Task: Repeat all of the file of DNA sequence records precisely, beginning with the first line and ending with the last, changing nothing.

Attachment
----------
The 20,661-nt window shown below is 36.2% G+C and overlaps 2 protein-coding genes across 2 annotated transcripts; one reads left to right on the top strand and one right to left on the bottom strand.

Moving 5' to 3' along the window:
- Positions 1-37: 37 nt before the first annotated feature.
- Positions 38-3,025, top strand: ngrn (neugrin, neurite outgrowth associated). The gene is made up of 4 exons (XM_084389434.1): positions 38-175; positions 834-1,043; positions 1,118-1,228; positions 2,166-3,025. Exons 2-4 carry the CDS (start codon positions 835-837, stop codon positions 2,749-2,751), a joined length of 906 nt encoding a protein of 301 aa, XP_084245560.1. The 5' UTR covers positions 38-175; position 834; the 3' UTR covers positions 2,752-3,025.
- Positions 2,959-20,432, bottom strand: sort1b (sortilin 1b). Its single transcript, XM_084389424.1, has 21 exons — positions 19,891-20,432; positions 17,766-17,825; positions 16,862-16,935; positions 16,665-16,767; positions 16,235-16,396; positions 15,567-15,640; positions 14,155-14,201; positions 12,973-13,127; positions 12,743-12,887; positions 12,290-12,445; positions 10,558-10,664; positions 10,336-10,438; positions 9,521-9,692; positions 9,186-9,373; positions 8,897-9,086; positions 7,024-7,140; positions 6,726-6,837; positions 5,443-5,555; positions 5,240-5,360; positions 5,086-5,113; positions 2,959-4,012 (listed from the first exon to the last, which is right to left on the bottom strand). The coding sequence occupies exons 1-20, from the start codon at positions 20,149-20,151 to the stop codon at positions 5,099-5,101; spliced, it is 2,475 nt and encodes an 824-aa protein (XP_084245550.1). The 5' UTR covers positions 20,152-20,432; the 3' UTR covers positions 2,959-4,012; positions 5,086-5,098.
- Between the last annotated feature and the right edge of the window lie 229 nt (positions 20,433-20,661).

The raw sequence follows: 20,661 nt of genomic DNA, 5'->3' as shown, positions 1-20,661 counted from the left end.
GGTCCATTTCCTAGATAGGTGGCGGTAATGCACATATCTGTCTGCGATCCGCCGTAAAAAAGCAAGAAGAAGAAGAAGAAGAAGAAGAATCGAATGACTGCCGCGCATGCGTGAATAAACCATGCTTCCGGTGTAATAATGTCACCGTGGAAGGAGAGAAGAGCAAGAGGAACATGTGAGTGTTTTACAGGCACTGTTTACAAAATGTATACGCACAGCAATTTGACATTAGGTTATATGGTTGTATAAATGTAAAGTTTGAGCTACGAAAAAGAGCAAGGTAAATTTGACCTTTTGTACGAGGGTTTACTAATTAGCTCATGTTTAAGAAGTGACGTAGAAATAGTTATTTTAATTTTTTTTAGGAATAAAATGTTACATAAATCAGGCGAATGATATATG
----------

The 20,661-nt window shown below is 36.2% G+C and overlaps 2 protein-coding genes across 2 annotated transcripts; one reads left to right on the top strand and one right to left on the bottom strand.

Moving 5' to 3' along the window:
- Positions 1-37: 37 nt before the first annotated feature.
- Positions 38-3,025, top strand: ngrn (neugrin, neurite outgrowth associated). The gene is made up of 4 exons (XM_084389434.1): positions 38-175; positions 834-1,043; positions 1,118-1,228; positions 2,166-3,025. Exons 2-4 carry the CDS (start codon positions 835-837, stop codon positions 2,749-2,751), a joined length of 906 nt encoding a protein of 301 aa, XP_084245560.1. The 5' UTR covers positions 38-175; position 834; the 3' UTR covers positions 2,752-3,025.
- Positions 2,959-20,432, bottom strand: sort1b (sortilin 1b). Its single transcript, XM_084389424.1, has 21 exons — positions 19,891-20,432; positions 17,766-17,825; positions 16,862-16,935; positions 16,665-16,767; positions 16,235-16,396; positions 15,567-15,640; positions 14,155-14,201; positions 12,973-13,127; positions 12,743-12,887; positions 12,290-12,445; positions 10,558-10,664; positions 10,336-10,438; positions 9,521-9,692; positions 9,186-9,373; positions 8,897-9,086; positions 7,024-7,140; positions 6,726-6,837; positions 5,443-5,555; positions 5,240-5,360; positions 5,086-5,113; positions 2,959-4,012 (listed from the first exon to the last, which is right to left on the bottom strand). The coding sequence occupies exons 1-20, from the start codon at positions 20,149-20,151 to the stop codon at positions 5,099-5,101; spliced, it is 2,475 nt and encodes an 824-aa protein (XP_084245550.1). The 5' UTR covers positions 20,152-20,432; the 3' UTR covers positions 2,959-4,012; positions 5,086-5,098.
- Between the last annotated feature and the right edge of the window lie 229 nt (positions 20,433-20,661).

The raw sequence follows: 20,661 nt of genomic DNA, 5'->3' as shown, positions 1-20,661 counted from the left end.
GGTCCATTTCCTAGATAGGTGGCGGTAATGCACATATCTGTCTGCGATCCGCCGTAAAAAAGCAAGAAGAAGAAGAAGAAGAAGAAGAATCGAATGACTGCCGCGCATGCGTGAATAAACCATGCTTCCGGTGTAATAATGTCACCGTGGAAGGAGAGAAGAGCAAGAGGAACATGTGAGTGTTTTACAGGCACTGTTTACAAAATGTATACGCACAGCAATTTGACATTAGGTTATATGGTTGTATAAATGTAAAGTTTGAGCTACGAAAAAGAGCAAGGTAAATTTGACCTTTTGTACGAGGGTTTACTAATTAGCTCATGTTTAAGAAGTGACGTAGAAATAGTTATTTTAATTTTTTTTAGGAATAAAATGTTACATAAATCAGGCGAATGATATATG